Many people in the U.S. are blessed to have a Brazilian Jiu Jitsu black belt to train with on a regular basis, but that is not true across most of our country.  While the U.S. has become the second home of BJJ, we are still young in the progression and some people may find that they don’t have a black belt to train with in their location.

I want to tell this story for those guys.  Four years ago I began BJJ.  I needed something to motivate me to lose weight and exercise, and running simply didn’t do it for me.  So, I started training at a gym in town run by a taekwondo instructor.  The school had developed a relationship with a black belt, though it was very long distance.  I trained there for nearly two years, but towards the end of that time it became apparent that something was wrong.  While at first, there was plenty of new technique, that had seemed to dry up.  No one was learning anything anymore.   As spokesman for a core group of my training partners, I investigated the issue and found out that the gym no longer had any connection to any BJJ lineage.

I was torn with what to do.  I felt like I’d wasted two years of my life.  I was scheduled to test for a “blue belt.”  After much thought, I decided that I could not do it.  I would either find a connection with a legitimate BJJ school or I would change to a different martial art.  I notified my former gym and left.

After some searching, I found my present gym.  I had to drive 56 miles (one way) to attend and could only do so twice a week.  I quickly learned that I was at the bottom of the pack and lacked the skill to keep up with their students.  They had technique and I did not.  I spoke to a number of my former training partners and the core group started driving up as well, making the sacrifice to train in a real school.  We all vowed to one day open a gym in our own small town, to fill that void.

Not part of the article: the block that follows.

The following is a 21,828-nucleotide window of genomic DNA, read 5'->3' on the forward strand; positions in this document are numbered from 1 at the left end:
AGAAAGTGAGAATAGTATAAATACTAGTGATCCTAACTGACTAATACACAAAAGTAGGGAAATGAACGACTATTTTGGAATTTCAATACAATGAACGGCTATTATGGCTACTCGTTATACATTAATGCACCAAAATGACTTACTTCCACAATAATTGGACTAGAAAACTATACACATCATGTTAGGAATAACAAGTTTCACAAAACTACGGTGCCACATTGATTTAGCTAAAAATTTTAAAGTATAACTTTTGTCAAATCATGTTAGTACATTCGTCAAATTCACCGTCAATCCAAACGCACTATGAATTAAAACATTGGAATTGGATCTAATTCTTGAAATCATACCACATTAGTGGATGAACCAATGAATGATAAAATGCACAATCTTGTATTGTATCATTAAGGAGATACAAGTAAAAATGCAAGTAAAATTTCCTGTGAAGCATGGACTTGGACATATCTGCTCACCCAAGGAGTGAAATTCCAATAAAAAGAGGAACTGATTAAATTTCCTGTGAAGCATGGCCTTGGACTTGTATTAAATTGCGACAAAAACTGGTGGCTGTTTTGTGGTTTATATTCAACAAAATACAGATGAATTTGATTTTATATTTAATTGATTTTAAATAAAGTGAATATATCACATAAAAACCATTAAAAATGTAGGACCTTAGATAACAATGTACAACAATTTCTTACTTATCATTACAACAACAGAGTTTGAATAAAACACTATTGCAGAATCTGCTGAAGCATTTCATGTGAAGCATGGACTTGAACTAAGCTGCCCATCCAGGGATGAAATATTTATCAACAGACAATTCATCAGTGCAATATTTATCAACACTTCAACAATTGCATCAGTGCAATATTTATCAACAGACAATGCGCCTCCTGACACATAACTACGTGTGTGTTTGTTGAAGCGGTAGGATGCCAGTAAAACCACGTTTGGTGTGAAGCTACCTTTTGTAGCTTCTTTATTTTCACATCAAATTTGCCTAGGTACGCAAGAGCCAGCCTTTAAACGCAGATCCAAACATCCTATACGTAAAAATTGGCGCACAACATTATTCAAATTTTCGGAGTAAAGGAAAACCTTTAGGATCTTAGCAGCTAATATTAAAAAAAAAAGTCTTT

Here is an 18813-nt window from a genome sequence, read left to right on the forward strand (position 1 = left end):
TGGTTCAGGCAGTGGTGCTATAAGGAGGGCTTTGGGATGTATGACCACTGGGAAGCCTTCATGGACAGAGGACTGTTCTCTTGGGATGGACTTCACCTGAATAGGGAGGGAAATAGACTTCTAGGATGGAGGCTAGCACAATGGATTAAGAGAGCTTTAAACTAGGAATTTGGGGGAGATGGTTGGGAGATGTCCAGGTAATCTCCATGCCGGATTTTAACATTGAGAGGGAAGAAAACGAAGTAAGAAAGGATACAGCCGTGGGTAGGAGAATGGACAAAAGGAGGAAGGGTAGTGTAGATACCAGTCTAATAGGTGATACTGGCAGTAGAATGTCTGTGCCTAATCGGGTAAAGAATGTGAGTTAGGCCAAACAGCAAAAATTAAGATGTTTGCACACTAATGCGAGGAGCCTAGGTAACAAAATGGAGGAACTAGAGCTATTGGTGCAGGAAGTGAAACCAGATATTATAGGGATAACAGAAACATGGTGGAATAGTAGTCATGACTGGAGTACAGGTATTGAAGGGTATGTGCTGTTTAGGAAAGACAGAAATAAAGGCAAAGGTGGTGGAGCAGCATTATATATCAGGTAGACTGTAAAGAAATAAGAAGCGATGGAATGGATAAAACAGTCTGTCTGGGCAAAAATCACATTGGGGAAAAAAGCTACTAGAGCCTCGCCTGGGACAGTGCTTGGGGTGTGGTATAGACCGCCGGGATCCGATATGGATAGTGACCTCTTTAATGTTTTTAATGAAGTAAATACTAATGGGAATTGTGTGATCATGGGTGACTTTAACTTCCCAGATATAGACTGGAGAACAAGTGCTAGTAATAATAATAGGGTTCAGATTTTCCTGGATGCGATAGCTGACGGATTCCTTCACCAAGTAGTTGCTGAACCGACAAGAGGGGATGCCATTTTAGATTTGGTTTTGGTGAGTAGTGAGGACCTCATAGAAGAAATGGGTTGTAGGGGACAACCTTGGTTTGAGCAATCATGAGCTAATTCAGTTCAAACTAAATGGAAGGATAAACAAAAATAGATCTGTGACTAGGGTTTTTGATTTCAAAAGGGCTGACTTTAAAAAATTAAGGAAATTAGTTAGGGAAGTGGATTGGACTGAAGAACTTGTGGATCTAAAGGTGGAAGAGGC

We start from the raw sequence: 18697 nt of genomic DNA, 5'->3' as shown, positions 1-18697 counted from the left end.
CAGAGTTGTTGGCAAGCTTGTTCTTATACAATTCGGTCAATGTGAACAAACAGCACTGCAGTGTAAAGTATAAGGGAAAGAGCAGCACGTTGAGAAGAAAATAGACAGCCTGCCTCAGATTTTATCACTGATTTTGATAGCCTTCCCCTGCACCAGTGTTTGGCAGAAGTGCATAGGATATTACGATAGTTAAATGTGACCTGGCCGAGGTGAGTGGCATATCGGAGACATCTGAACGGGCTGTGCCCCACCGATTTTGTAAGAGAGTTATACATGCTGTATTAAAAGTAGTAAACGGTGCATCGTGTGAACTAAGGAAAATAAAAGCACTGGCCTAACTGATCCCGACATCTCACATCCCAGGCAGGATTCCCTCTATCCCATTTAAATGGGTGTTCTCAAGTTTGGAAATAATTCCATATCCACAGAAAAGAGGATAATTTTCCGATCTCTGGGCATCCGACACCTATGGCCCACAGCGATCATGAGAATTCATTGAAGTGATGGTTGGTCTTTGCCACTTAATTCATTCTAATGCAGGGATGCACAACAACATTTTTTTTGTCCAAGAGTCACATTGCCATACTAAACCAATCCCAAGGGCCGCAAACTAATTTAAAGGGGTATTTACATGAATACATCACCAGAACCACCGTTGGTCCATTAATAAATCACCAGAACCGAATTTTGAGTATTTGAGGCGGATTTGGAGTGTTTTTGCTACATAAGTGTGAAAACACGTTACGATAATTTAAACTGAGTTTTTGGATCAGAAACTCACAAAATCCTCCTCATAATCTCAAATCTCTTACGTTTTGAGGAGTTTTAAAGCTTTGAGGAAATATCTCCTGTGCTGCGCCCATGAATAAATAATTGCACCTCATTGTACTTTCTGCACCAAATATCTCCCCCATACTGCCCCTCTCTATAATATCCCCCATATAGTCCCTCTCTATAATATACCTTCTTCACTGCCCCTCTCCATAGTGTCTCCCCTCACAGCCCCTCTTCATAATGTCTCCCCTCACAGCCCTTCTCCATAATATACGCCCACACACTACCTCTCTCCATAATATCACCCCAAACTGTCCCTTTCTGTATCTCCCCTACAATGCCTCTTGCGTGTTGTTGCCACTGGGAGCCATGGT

Fast forward two years.   I have earned my blue belt in the new school.  Most of the core group has either earned their blue belt as well, or they are on the verge of doing so in the coming months.  This is exciting all by itself, but then something happened that none of us could have dreamed would happen so quickly.  We just had the grand opening of the new gym in our town.  We had 5 hours of free seminars by various black belts to encourage new membership (we had nearly 100 people visit the gym that day).  To top it all off, our main instructor received his black belt during our grand opening.

I say all that to say this:   If you train under a black belt, fantastic.  Take advantage of that privilege.  Realize that it is a privilege and don’t waste a moment of it.  If you do not train under a black belt, that is also ok.  Just don’t give up.  Make sure your gym has a connection with a legitimate BJJ lineage and keep working.  One day, your gym can have a black belt.  Who knows? It might be you.

Author: Allen Tate